By Andy Coghlan

A CLINIC claims it has used stem cells to treat Down’s syndrome in up to 14 people. “As far as we know, it’s the first time that stem cells have been used to treat Down’s syndrome,” says Jyoti Titus, manager at Nutech Mediworld clinic in New Delhi, India.

The announcement has set alarm bells ringing. It’s not clear to independent stem cell or Down’s experts how stem cells – which can form many types of tissue – might treat Down’s, a genetic disorder caused by having an extra chromosome.

Down'sDown’s: an extra chromosome 21 – Department of Clinical Cytogenetics, Addenbrookes Hospital/Science Photo Library

“The use of these cells does not make biological sense and may place the babies at considerable risk of side effects,”says John Rasko of the International Society for Cellular Therapy.

Clinically proven stem cell therapies are only just starting to become available. The first off-the-shelf stem cell treatment to gain regulatory approval was launched in Japan last year, and prevents transplanted organs from attacking their recipients. A number of research teams are putting other experimental stem cell therapies through stringent clinical trials.

But hundreds of clinics worldwide already offer stem cell treatments unvetted by regulatory authorities. A patent held by the clinic’s medical director, Geeta Shroff, from 2007 suggests that the cells offered by Nutech Mediworld could be helpful for over 70 types of conditions, from Down’s syndrome to Alzheimer’s disease, and even vegetative states.

“The use of stem cells doesn’t make sense and may place the babies at considerable risk”

Most treatments for children with Down’s syndrome centre on support – including speech and behavioural therapies. But in a study published last year Shroff, reported that a baby with Down’s syndrome developed better understanding, improved limb muscle tone, and the ability to recognise his relatives after receiving stem cells (Journal of Medical Cases, doi.org/bx3v).

No controls

“There’s no comparison to similar individuals with Down’s syndrome, and no indication this therapy had any effect whatsoever, so the author has no basis at all for saying the injections were beneficial,” says Elizabeth Fisher at University College London.

But since no other treatment was given, it is evident that the child’s improvements were due to stem cell treatment, says Titus. “He started babbling and crawling, and his facial features underwent a change.” The boy, who lives in Singapore, is now 3 years old. “He continues to develop age-appropriate skills,” says Titus.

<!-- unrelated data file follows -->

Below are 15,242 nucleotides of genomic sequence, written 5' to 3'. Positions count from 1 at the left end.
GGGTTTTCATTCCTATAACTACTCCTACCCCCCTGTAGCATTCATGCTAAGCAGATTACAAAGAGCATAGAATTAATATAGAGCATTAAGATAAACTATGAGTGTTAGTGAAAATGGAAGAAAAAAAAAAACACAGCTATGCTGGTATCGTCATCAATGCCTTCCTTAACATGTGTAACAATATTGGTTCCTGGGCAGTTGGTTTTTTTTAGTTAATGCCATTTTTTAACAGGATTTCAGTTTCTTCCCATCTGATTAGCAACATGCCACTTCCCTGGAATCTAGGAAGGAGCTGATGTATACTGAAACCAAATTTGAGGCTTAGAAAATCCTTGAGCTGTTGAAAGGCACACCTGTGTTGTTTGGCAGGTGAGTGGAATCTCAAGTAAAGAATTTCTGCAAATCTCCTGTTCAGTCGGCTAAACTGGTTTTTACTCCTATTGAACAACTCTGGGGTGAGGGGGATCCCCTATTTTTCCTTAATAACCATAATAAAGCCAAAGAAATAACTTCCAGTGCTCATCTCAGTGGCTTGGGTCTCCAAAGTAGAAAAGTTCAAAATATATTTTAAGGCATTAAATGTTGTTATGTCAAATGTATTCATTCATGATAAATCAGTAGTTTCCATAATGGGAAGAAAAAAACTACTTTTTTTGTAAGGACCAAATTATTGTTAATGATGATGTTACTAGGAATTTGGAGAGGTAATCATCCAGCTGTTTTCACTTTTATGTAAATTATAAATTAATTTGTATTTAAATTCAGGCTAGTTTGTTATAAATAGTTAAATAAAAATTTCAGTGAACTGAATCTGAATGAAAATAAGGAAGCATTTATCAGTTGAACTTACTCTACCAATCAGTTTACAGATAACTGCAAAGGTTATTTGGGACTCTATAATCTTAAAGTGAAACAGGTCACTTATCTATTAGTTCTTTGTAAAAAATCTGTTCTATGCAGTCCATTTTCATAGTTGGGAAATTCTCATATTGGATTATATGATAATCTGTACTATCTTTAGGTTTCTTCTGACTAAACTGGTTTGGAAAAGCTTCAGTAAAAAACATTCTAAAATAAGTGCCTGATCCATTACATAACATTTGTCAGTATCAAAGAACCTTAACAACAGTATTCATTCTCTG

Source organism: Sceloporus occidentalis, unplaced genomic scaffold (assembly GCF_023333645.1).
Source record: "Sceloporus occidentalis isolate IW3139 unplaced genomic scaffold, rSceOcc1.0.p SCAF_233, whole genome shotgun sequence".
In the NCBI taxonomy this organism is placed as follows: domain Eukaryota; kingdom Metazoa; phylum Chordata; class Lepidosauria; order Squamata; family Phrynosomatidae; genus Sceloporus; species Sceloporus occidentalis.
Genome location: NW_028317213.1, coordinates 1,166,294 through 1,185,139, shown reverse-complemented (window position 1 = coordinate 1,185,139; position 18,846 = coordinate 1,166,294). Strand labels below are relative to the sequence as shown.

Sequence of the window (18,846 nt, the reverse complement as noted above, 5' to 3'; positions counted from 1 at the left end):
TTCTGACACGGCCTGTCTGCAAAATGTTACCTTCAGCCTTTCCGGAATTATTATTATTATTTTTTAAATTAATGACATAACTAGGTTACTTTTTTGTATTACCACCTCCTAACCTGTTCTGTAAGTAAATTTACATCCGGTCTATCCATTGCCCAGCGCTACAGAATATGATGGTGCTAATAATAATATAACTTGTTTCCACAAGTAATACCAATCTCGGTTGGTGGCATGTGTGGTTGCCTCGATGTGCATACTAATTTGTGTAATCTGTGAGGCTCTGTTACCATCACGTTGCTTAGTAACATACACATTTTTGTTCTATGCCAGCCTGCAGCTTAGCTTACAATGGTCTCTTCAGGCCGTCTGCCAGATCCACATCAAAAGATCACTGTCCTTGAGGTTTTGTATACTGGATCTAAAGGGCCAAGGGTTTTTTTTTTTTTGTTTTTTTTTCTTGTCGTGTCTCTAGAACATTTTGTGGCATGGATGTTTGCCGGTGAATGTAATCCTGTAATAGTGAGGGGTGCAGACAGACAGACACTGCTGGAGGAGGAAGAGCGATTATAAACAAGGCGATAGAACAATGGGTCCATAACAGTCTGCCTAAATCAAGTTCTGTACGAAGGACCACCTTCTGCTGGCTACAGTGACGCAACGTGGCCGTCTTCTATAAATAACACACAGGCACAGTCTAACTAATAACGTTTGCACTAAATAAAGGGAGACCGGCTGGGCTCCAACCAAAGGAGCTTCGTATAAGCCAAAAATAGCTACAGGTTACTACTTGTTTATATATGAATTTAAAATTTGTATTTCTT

Shroff’s study says she injected the cells, developed from a donated embryo, into his blood, back muscles and under his skin, as well as giving them as a nasal spray. “Stem cells have an innate ability to repair and regenerate, and that is how the baby’s condition improved,” says Titus.

“There’s no obvious way in which this treatment would have worked,” says Victor Tybulewicz at the Francis Crick Institute in London. To have any effect, neural stem cells would need to be injected into the brain, he says.

“The author appears to have no idea of where [the cells] are going, or what they’re doing,” says Fisher. “It’s even worse now we know they’ve treated 14 patients, not just one.”

Titus says that the way the cells were developed means recipients don’t need immunosuppressants. But Tybulewicz disagrees. “I expect the most likely outcome of the injections would have been that they were recognised as foreign and eliminated by the immune system,” he says. More details of the biological impact of the stem cells will be revealed in a study that has been submitted for publication, says Titus.

Nutech Mediworld isn’t the only clinic offering stem cells. An analysis led by Rasko last year identified 417 unique websites advertising stem cell treatments directly to patients. Of these, 187 were linked to 215 clinics in the US. Thirty-five websites were linked to organisations in India.

Although India introduced national guidelines on clinical stem cell research and treatments a decade ago, these are not legally binding.

This article appeared in print under the headline “Clinic claims stem cells treat Down’s syndrome”